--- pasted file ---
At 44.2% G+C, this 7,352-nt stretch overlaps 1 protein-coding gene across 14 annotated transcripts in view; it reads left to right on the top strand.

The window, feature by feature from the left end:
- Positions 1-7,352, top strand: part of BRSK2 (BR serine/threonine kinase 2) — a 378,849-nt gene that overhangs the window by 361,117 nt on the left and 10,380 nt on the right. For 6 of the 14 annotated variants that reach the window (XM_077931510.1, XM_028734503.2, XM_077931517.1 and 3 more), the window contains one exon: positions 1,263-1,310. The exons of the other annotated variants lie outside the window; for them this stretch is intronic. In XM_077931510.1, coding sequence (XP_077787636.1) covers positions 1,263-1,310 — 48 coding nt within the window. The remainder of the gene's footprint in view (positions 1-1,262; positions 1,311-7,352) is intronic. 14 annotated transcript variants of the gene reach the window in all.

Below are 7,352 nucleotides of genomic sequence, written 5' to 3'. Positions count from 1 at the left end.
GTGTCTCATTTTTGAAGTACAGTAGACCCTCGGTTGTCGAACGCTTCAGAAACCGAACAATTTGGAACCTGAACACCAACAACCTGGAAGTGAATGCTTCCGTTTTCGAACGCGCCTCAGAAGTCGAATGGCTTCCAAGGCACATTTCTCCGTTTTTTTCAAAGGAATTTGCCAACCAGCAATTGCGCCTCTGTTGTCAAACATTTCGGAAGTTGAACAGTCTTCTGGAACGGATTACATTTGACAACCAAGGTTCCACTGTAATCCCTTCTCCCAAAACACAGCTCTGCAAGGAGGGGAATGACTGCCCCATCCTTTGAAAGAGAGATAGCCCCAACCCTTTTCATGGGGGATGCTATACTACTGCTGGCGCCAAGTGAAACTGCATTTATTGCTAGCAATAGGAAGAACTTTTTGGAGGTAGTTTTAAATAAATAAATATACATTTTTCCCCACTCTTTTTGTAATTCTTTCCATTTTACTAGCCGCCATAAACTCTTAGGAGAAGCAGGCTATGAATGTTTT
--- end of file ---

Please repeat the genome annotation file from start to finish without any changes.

At 44.2% G+C, this 7,352-nt stretch overlaps 1 protein-coding gene across 14 annotated transcripts in view; it reads left to right on the top strand.

The window, feature by feature from the left end:
- Positions 1-7,352, top strand: part of BRSK2 (BR serine/threonine kinase 2) — a 378,849-nt gene that overhangs the window by 361,117 nt on the left and 10,380 nt on the right. For 6 of the 14 annotated variants that reach the window (XM_077931510.1, XM_028734503.2, XM_077931517.1 and 3 more), the window contains one exon: positions 1,263-1,310. The exons of the other annotated variants lie outside the window; for them this stretch is intronic. In XM_077931510.1, coding sequence (XP_077787636.1) covers positions 1,263-1,310 — 48 coding nt within the window. The remainder of the gene's footprint in view (positions 1-1,262; positions 1,311-7,352) is intronic. 14 annotated transcript variants of the gene reach the window in all.

Below are 7,352 nucleotides of genomic sequence, written 5' to 3'. Positions count from 1 at the left end.
GTGTCTCATTTTTGAAGTACAGTAGACCCTCGGTTGTCGAACGCTTCAGAAACCGAACAATTTGGAACCTGAACACCAACAACCTGGAAGTGAATGCTTCCGTTTTCGAACGCGCCTCAGAAGTCGAATGGCTTCCAAGGCACATTTCTCCGTTTTTTTCAAAGGAATTTGCCAACCAGCAATTGCGCCTCTGTTGTCAAACATTTCGGAAGTTGAACAGTCTTCTGGAACGGATTACATTTGACAACCAAGGTTCCACTGTAATCCCTTCTCCCAAAACACAGCTCTGCAAGGAGGGGAATGACTGCCCCATCCTTTGAAAGAGAGATAGCCCCAACCCTTTTCATGGGGGATGCTATACTACTGCTGGCGCCAAGTGAAACTGCATTTATTGCTAGCAATAGGAAGAACTTTTTGGAGGTAGTTTTAAATAAATAAATATACATTTTTCCCCACTCTTTTTGTAATTCTTTCCATTTTACTAGCCGCCATAAACTCTTAGGAGAAGCAGGCTATGAATGTTTT